The translator is a woman named Milena Taylor, who lives in Serbia, and grew up in Serbia but was actually educated in the United States in Texas. She did her University work in Texas. And it’s actually sort of a lovely story the way we came about this work.
We were seeking some possibilities for our inaugural project, and Milena actually just happened on our website and contacted us because she had been working on this project already, but was hoping to find someone to help her work on the editing and publishing and get it out to an English-speaking audience. So we were encouraged to hear from her.
But only after we heard from her and began communicating with her, Milena and I discovered that we shared some mutual friends in Kansas, which we didn’t even know about at the time. So we already began working on it, and then discovered that we had a lot in common, in fact, a friend here in Kansas.
Deacon Michael Wilson had been talking with her to try to help her figure out what to do next with this project and helped her find our website, not even realizing that it was an organization that I was working with. So certainly, God was at work in pulling together the people to work on this project.
And then, just to finish answering your question, we’ve had several different people work on it. The text itself was actually authored by an Abbess Jelena in Montenegro. But we actually had, of course, Milena do the translation, and then we had a member of our Board who has experience in editing, work on the editing of this initial project. And his name is David Twombly, and he put in many hours to help with the editing. And then I helped with that.
We also have a few people that have expertise in Serbian who have helped work with that, to help get some of the text clarified. And finally, we have listed the help, additionally, of a layout artist and also someone else to work on cover designs. So we’ve pulled together quite a few people from the Orthodox world to help us pull together this first project, and we’re really excited about that.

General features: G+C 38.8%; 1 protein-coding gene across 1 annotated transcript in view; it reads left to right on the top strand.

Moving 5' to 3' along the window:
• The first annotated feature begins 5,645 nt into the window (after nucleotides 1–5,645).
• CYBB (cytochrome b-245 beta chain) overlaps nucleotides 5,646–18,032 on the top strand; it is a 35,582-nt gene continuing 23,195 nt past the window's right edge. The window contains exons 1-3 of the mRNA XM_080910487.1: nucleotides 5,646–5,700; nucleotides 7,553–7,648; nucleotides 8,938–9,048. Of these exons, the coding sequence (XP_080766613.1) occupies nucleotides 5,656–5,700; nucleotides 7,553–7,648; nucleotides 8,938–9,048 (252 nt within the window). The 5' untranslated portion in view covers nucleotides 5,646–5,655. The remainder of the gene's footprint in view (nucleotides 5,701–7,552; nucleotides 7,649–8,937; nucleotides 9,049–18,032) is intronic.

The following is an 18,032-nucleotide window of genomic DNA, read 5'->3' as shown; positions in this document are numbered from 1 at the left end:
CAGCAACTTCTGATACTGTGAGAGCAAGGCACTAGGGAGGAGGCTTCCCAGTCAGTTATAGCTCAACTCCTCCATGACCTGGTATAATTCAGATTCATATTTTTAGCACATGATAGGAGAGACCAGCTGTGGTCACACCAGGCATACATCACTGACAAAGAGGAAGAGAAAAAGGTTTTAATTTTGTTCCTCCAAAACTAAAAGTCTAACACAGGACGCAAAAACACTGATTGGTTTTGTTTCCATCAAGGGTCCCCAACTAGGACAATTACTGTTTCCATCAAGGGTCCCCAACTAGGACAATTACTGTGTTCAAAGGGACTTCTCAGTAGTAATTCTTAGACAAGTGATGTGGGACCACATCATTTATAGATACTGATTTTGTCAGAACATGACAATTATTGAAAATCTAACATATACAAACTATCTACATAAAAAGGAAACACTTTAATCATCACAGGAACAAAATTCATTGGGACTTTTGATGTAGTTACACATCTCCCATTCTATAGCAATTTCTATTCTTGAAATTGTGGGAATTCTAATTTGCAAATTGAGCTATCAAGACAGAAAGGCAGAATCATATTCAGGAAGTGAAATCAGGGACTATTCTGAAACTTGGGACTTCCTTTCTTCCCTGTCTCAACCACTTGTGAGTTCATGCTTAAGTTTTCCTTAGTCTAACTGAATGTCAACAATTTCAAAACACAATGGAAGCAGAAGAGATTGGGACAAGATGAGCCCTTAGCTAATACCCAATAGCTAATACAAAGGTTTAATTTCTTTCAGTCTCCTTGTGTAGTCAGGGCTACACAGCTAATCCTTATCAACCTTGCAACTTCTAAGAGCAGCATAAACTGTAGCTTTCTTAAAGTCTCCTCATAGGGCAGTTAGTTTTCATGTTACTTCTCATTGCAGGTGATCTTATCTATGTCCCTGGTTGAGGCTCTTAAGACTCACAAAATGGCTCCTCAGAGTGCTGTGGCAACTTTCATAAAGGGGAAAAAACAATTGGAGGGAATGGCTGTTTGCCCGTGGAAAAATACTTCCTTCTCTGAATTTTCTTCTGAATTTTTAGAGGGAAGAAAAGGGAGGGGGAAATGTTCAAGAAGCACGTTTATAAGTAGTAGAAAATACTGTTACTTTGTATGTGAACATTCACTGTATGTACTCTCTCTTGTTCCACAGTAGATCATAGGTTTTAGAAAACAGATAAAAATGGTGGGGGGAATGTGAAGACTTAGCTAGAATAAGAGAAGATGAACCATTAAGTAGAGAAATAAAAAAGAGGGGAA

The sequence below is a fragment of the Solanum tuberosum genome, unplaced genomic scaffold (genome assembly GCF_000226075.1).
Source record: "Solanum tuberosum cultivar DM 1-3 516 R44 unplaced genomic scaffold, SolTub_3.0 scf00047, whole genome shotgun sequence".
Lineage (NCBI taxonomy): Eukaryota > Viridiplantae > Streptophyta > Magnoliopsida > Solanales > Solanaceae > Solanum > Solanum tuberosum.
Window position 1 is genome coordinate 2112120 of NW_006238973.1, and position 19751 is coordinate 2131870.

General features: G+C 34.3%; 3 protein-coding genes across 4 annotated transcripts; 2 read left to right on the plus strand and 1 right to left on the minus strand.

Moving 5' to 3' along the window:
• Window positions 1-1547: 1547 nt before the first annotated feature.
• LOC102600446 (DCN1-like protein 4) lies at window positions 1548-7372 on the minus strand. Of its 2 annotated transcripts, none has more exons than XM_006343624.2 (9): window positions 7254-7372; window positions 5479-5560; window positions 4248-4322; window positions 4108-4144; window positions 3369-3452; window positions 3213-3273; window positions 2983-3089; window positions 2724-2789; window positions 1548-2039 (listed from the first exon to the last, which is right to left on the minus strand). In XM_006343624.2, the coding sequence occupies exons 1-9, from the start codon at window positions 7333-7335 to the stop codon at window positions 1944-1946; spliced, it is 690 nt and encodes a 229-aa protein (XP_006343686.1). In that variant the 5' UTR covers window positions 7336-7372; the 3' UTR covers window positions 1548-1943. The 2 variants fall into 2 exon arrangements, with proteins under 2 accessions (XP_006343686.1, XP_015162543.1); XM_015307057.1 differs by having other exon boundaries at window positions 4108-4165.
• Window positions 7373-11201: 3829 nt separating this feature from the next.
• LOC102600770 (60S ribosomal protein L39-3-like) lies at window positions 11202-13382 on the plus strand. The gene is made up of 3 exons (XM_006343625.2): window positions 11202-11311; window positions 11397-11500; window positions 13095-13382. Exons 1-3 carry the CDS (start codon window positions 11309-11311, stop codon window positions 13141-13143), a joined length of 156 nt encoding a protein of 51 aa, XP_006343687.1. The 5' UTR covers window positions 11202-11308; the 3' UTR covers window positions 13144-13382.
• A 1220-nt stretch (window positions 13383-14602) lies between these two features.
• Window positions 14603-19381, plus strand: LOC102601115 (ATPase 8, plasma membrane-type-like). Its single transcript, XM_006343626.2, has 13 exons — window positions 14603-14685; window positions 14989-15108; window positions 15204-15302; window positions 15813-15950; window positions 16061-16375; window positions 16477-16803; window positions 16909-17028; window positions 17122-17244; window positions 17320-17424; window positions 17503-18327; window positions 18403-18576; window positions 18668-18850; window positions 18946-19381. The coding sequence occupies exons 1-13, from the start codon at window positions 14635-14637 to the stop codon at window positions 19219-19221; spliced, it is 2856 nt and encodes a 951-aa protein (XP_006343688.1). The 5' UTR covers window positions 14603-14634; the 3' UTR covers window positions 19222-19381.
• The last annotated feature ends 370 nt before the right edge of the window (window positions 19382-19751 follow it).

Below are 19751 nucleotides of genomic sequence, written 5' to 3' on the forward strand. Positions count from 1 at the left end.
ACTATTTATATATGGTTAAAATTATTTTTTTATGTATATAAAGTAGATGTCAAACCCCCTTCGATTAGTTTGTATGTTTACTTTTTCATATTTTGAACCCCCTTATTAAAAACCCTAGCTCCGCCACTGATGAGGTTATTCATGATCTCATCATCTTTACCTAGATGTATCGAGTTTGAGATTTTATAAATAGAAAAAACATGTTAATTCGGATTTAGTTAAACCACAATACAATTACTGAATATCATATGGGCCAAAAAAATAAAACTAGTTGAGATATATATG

Bobby Maddex: You mentioned your website several times now. Why don’t you go ahead and give that web address, so that listeners can begin searching for it online.
Erin Moulton: Sure. Absolutely. It’s www.orthodoxtranslations.org
Bobby Maddex: So when will Place Your Hope in the Lord be available for purchase, and where will it be available? Just at your website or on Amazon.com?
Jodi Elliott: Yeah, it should be available at the next few weeks. It’s going to be available through our website and on Amazon.com and on Amazon Europe.
Bobby Maddex: Alright. So what other projects do you have coming up?
Erin Moulton: We actually have several possibilities coming up, and we actually haven’t selected all of the details of those which we’ll be working on. We’re actually considering right now five different proposals, and our selection committee is in the process of reviewing them. They’re rather diverse, and I don’t necessarily want to give out all the details of them until the selection committee has completed their review.